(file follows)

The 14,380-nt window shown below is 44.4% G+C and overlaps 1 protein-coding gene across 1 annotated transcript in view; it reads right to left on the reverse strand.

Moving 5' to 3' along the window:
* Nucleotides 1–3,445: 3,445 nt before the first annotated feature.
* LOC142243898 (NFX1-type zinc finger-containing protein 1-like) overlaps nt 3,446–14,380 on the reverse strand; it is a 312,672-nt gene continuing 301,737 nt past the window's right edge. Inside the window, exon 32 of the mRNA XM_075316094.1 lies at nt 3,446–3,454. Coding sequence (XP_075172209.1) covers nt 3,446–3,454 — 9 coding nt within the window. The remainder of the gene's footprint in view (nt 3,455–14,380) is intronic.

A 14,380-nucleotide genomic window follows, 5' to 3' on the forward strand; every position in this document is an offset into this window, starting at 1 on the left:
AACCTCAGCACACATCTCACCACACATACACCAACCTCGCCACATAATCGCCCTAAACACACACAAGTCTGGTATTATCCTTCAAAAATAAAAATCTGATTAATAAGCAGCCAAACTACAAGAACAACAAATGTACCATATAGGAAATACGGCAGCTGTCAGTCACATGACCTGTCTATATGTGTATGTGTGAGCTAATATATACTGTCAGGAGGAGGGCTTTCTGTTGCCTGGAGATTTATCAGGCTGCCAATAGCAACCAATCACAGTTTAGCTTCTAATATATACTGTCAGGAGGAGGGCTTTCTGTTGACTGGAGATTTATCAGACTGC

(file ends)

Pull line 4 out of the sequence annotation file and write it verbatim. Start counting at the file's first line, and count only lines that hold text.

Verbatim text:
* LOC142243898 (NFX1-type zinc finger-containing protein 1-like) overlaps nt 3,446–14,380 on the reverse strand; it is a 312,672-nt gene continuing 301,737 nt past the window's right edge. Inside the window, exon 32 of the mRNA XM_075316094.1 lies at nt 3,446–3,454. Coding sequence (XP_075172209.1) covers nt 3,446–3,454 — 9 coding nt within the window. The remainder of the gene's footprint in view (nt 3,455–14,380) is intronic.